Muslim Brotherhood’s Youth Wing Faces Internal Divisions

On July 4, five young members of Egypt’s Muslim Brotherhood were dismissed from the organization. Their crime? They were involved in the founding of a new political party which was not authorized by the religious organization. Similar to complaints voiced by the youth against former President Hosni Mubarak, these youths felt as though their leaders were not listening to their concerns. As Egypt moves past the Mubarak era of oppression, not even the close-knit Muslim Brotherhood is able to escape the claim that it does not give enough say to its younger members.

The Muslim Brotherhood, founded in 1928, is without question a major player in Egypt’s political and social scene. Suffering under decades of brutality under Mubarak’s regime, the organization was slow to join the protests that brought down Mubarak earlier this year, fearful of the inevitable security crackdown and that they might be seen as co-opting the revolution.

After Mubarak’s ouster, in order to press their social gains, the organization decided to form a new political party, the Freedom and Justice Party, which last month was officially accredited as a political party. Previously the group ran members as independents to get around the ban of religious-based parties under Mubarak, but with newfound freedom in Egypt, they decided to form a political party. The group, however, stated that members could only join the Freedom and Justice Party and senior members of the Muslim Brotherhood were given leadership roles. 

The group also stated that no members could run in the presidential election. Despite this decision, a well-known reformist in the organization, Abdel Moneim Aboul Fotouh, announced plans to run for president. This did not sit well with the group, which later expelled him from the party.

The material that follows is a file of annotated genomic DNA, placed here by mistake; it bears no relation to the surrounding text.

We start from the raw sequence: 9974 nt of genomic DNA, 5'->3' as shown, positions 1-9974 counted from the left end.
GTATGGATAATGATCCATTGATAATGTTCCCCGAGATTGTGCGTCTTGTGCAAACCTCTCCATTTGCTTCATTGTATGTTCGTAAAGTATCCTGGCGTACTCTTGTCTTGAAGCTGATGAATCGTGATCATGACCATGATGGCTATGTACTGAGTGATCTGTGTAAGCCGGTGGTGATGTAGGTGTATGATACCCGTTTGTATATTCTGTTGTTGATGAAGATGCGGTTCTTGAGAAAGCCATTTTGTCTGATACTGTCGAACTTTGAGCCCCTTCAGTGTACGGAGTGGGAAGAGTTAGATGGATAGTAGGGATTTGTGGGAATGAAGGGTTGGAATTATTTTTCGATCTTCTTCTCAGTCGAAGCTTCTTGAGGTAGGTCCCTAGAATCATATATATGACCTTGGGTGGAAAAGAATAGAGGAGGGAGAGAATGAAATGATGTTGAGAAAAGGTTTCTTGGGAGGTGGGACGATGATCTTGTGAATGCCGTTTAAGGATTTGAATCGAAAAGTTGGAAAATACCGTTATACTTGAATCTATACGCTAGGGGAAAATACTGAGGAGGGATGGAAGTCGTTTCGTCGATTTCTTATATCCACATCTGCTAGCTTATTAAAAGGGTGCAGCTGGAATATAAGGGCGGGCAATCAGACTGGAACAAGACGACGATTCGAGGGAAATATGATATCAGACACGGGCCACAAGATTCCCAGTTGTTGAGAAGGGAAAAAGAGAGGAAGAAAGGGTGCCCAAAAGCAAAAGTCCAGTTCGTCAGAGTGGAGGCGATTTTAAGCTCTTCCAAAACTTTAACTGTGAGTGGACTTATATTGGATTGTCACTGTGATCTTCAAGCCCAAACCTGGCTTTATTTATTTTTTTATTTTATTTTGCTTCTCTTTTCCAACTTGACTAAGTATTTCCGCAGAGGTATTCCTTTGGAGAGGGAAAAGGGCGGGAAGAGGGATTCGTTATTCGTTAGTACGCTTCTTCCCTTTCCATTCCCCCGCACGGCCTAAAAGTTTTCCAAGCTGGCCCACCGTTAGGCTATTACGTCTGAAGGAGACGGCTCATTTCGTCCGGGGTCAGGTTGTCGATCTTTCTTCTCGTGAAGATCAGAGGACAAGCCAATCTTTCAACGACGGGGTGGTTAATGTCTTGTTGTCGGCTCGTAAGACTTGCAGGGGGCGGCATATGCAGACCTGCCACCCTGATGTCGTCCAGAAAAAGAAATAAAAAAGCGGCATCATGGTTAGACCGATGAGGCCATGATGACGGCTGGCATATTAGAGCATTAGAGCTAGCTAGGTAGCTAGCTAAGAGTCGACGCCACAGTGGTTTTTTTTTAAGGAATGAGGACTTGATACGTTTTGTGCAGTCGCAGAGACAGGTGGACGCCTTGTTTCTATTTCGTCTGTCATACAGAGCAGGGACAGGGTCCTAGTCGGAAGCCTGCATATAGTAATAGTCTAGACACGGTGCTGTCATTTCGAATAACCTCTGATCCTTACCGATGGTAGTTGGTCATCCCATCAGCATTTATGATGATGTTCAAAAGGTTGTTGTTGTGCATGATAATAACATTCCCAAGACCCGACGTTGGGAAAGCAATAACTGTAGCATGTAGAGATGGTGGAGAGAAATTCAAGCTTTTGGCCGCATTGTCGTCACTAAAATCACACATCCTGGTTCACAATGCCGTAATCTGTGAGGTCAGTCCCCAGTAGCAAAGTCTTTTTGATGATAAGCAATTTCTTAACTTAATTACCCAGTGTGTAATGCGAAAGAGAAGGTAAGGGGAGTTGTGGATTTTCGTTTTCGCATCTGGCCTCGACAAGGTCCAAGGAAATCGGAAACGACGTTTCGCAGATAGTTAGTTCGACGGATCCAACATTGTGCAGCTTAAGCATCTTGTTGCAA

These heavy-handed tactics, along with the expulsion of a popular member, did not sit well with youth activists. On June 26, youth members formed another political party, the Egyptian Current Party (Hizb Al Tayyar Al Masry). This new party had 150 co-founders and also tested the Brotherhood’s ban of joining any other political party.

The party’s tactics does not appear to be doing it any favors. While a smaller party, Hizb Al Nahda (Revival Party) was formed with little fanfare in the spring, the case of expelling members and freezing the membership of 4000 youths working on Aboul Fotouh’s election campaign brings back memories of Mubarak’s refusal to allow any dissenters political space. What’s even more puzzling is the decision was made without consulting the five, one of which expressed his ardent desire to retain his membership in the organization.

In an interview with the author, Mohammed Abbas, a member of the Muslim Brotherhood, the Egyptian Current Party, and the Youth Revolution Coalition (a loose coalition of multiple youth groups including those from the Muslim Brotherhood), said he intends to stay a member of both the party and the organization. When asked if he intended to stay a member of the Muslim Brotherhood after the dismissal of his fellow party members, and the possibility he too could suffer the same fate, Abbas, uneasy at the question, stated that he would remain with the party. 

While Egypt has already undergone one revolution because its president lost touch with his people, especially the youth, no group is safe unless it ensures its younger members a place at the grown-up table.

Photo Credit: Jonathan Bertman